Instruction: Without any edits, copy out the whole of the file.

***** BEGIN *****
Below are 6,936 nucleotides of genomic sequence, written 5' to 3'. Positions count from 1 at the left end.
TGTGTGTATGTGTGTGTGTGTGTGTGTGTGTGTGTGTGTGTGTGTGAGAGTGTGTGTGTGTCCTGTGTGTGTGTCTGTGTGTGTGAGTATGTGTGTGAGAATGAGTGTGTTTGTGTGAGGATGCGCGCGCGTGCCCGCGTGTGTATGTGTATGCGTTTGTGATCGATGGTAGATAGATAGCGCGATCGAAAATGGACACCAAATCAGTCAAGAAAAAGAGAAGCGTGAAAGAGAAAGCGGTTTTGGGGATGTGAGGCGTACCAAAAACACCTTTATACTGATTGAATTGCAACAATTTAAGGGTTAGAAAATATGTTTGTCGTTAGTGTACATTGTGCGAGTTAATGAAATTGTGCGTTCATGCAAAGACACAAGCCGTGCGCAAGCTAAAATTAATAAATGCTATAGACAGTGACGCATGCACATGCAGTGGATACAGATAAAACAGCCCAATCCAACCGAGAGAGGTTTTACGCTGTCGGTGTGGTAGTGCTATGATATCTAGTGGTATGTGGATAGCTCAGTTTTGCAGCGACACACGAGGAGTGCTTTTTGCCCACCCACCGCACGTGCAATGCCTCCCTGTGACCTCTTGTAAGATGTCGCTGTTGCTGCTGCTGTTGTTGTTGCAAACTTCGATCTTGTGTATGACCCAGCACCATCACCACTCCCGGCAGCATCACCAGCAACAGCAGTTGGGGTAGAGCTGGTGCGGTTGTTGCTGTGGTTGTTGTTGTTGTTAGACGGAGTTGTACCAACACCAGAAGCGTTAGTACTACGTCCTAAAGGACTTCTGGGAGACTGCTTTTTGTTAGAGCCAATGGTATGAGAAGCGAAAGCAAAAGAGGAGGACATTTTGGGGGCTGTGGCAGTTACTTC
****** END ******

Below are 6,936 nucleotides of genomic sequence, written 5' to 3'. Positions count from 1 at the left end.
TGTGTGTATGTGTGTGTGTGTGTGTGTGTGTGTGTGTGTGTGTGTGAGAGTGTGTGTGTGTCCTGTGTGTGTGTCTGTGTGTGTGAGTATGTGTGTGAGAATGAGTGTGTTTGTGTGAGGATGCGCGCGCGTGCCCGCGTGTGTATGTGTATGCGTTTGTGATCGATGGTAGATAGATAGCGCGATCGAAAATGGACACCAAATCAGTCAAGAAAAAGAGAAGCGTGAAAGAGAAAGCGGTTTTGGGGATGTGAGGCGTACCAAAAACACCTTTATACTGATTGAATTGCAACAATTTAAGGGTTAGAAAATATGTTTGTCGTTAGTGTACATTGTGCGAGTTAATGAAATTGTGCGTTCATGCAAAGACACAAGCCGTGCGCAAGCTAAAATTAATAAATGCTATAGACAGTGACGCATGCACATGCAGTGGATACAGATAAAACAGCCCAATCCAACCGAGAGAGGTTTTACGCTGTCGGTGTGGTAGTGCTATGATATCTAGTGGTATGTGGATAGCTCAGTTTTGCAGCGACACACGAGGAGTGCTTTTTGCCCACCCACCGCACGTGCAATGCCTCCCTGTGACCTCTTGTAAGATGTCGCTGTTGCTGCTGCTGTTGTTGTTGCAAACTTCGATCTTGTGTATGACCCAGCACCATCACCACTCCCGGCAGCATCACCAGCAACAGCAGTTGGGGTAGAGCTGGTGCGGTTGTTGCTGTGGTTGTTGTTGTTGTTAGACGGAGTTGTACCAACACCAGAAGCGTTAGTACTACGTCCTAAAGGACTTCTGGGAGACTGCTTTTTGTTAGAGCCAATGGTATGAGAAGCGAAAGCAAAAGAGGAGGACATTTTGGGGGCTGTGGCAGTTACTTC